I shouldn't admit someone jogged my memory (after my doc said I didn't need the TED hose anymore) that I actually had compression stockings with a zipper right here that would have made my life so much easier, and probably my weak stitch would not have given way with the bending and pulling effort. The darn things were in with my travel stuff, not my health stuff so out of sight, out of mind. I honestly feel like a fool for not remembering them. They are infinitely easier to get on and off than the hospital ones.

I hope you are doing well with your second hip - how nice to have both of those surgeries behind you.
 

Beacat

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Thanks, I love the crutch trick! And I did not know zipper stockings existed. Only about ten days to go, so will continue on. And yes, it is good to have both hips done. Should be interesting, to see how recovery goes. I expect the second one will catch up to the first one soon enough, and then they will recover more in tandem.
 

Layla

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So, it was a better day. No blood baths was a nice touch.
Oh my word that sounds so awful! Thankfully the wound is cooperating and on the mend.

I actually had compression stockings with a zipper right here that would have made my life so much easier,
News to me! I need to research this for others.
I hope you have a nice weekend! :)

@GimpyGal
 
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GimpyGal

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Moving along here. Yesterday the pain was up a bit so I dialed back. Today it's about the same so less is more again.

My concern now is that I'm on a Cpap and my AHI has soared from a normal 4-5 to a 28. Which keeping it in extremely simple terms means I'm not getting good sleep at all. I know anesthesia could be the reason and also the Tramadol and also being forced to sleep on my back, but I'm a little worried about it. I think I'm getting fairly close to giving up the Tramadol and I may see how that goes tonight and if it makes a difference. At some point I need to try that anyway, right?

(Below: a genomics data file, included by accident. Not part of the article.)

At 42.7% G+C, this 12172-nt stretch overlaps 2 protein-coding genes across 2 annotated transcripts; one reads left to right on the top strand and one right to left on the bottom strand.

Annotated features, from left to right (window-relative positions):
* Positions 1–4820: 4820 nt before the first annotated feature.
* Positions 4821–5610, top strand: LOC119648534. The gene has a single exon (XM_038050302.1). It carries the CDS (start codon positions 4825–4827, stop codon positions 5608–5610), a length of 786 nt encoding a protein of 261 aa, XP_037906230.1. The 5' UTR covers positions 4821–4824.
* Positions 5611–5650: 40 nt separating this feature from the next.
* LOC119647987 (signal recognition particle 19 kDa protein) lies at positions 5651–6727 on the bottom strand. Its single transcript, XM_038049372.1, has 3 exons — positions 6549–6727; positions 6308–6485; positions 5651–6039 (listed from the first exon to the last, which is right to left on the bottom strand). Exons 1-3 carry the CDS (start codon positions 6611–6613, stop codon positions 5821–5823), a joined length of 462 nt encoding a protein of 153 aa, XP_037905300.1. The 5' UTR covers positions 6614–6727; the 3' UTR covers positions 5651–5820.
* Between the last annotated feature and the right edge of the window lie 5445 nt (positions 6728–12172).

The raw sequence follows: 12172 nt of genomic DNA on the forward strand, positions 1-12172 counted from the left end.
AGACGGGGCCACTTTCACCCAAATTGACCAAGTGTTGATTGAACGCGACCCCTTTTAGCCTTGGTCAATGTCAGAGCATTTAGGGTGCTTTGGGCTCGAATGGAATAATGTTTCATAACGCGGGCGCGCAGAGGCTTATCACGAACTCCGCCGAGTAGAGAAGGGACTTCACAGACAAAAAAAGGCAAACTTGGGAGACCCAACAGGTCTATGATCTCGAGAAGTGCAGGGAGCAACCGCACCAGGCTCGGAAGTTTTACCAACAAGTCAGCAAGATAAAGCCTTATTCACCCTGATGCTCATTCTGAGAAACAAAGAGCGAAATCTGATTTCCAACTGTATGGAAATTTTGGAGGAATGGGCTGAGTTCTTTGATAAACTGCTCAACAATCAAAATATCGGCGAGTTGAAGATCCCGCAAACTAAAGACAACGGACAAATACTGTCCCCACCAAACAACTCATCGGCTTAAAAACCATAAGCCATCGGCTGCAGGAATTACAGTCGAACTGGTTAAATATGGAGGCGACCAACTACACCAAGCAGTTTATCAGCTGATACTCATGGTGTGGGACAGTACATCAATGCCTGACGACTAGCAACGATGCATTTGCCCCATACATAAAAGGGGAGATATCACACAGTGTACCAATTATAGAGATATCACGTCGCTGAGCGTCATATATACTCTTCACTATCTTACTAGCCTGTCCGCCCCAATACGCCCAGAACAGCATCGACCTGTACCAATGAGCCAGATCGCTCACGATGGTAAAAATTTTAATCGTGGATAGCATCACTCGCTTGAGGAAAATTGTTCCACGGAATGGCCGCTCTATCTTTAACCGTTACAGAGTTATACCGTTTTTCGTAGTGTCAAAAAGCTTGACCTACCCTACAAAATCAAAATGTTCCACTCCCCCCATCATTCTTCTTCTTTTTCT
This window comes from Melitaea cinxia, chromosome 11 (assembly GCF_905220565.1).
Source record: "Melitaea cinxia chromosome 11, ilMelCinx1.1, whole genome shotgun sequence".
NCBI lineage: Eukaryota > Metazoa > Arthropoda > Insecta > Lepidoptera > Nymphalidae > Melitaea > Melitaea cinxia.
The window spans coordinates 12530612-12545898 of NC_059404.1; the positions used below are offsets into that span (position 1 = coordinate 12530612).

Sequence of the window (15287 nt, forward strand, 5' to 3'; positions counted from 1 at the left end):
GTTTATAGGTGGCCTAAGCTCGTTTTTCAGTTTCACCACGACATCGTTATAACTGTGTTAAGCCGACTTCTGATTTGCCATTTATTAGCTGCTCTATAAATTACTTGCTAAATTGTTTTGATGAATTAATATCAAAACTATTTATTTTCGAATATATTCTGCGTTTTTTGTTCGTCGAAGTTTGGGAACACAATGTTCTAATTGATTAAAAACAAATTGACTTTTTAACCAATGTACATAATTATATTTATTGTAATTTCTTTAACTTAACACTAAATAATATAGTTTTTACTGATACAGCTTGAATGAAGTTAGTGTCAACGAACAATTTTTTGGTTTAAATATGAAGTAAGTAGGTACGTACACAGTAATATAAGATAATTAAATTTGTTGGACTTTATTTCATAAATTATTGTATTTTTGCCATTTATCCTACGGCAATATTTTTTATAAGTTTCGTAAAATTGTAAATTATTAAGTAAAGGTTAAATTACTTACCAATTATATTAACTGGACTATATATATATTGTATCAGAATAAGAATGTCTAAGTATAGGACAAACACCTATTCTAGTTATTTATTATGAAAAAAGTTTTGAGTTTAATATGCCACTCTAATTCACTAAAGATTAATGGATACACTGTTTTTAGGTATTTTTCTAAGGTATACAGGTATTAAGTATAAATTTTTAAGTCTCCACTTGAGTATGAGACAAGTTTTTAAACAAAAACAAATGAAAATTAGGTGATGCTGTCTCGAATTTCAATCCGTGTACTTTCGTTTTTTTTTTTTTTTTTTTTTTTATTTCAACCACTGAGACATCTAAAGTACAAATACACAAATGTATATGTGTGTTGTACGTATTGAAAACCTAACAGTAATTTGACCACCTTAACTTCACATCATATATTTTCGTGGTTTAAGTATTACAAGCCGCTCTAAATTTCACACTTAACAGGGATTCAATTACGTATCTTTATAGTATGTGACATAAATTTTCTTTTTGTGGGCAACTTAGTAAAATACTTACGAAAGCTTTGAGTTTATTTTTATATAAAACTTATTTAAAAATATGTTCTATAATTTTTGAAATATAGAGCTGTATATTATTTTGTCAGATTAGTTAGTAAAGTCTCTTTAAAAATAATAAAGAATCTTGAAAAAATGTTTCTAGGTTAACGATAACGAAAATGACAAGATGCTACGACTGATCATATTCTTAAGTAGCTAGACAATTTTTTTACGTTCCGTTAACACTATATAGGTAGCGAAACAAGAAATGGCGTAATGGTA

If that makes no difference, I guess a call to my sleep doctor is in order.

Today, no plans other than some gentle PT, a simple dinner, and binge watching some mindless TV. Possibly a short (er) walk outside.
 

Layla

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:hi: Hi and Happy Sunday @GimpyGal

I am sorry you’re struggling with sleep. I’m sure it’s a bit distressing. Wondering if you’ve ever tried or considered Magnesium? I’ll leave some info for you to look over along with wishes for a good nights sleep tonight! :sleeep:


Magnesium supports the following:
Bone health
Healthy blood sugar
Cardiovascular health
Muscle relaxation and nerves
Promotes healthy sleep (falling asleep and staying asleep)

An article on Magnesium -
https://bonesmart.org/forum/threads/magnesium-is-a-star.20301/
 

Elf1

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@GimpyGal just catching up on your thread. Are you still having a higher AHI than normal? I do know, being a fellow CPAPer that when sleeping on your back you will have more events than other sleep positions. I had a wedge type pillow that I used to help elevate my upper body so I wasn't flat on my back. Think I got it at Wal-Mart for under $20, made a difference with multiple things, including giving my back a break. Plus flopping around trying to get comfortable will up your numbers as well. Hoping it levels out for you.
d19627c7-881d-416e-877e-b7d95ea84d4a_1.aa6030b8d4a9c6dc47eacf1935e15a5a.jpeg
 
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GimpyGal

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Thanks, @Layla and @Elf1 for dropping in. I intend to ask my surgeon about the Magnesium on Thursday at my post-op, just because he's ever so cautious about supplements. In the time being, I've checked out magnesium rich foods for the short term.

Tomorrow is my three week mark. I'm doing well except for solving the problem of sleep. Insomnia is relentless. I haven't been taking the Tramadol at night the past few nights (because I feel I don't need it and yes, it messed big time with my AHI) and that's when sleeping became nearly impossible. While I don't think I've developed a dependency on it in just three weeks, I half suspect my sleep woes are related to not having it in my system as insomnia is listed as a withdrawal symptom.

I'm on the cusp of dropping Tramadol during the day so instead of quitting cold turkey I feel it wouldn't hurt to tamper off today and take just half the dosage. It's Sunday, after all so unless I have other pressing concerns I'll spare my surgeon the phone call. He's in surgery Monday so I can call the office then, or wait until Tuesday if I still have concerns. Meanwhile I feel like the walking dead.
 

Elf1

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Sorry you're still not sleeping right, unfortunately it is something that a lot of us had during recovery too. Know it doesn't make you feel any better but at least you're not alone. :friends:
 

Mojo333

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:console2:I had a real issue with sleeping for many months post op.
It was one of the things I was so looking forward to as I was terribly sleep deprived pre surgery.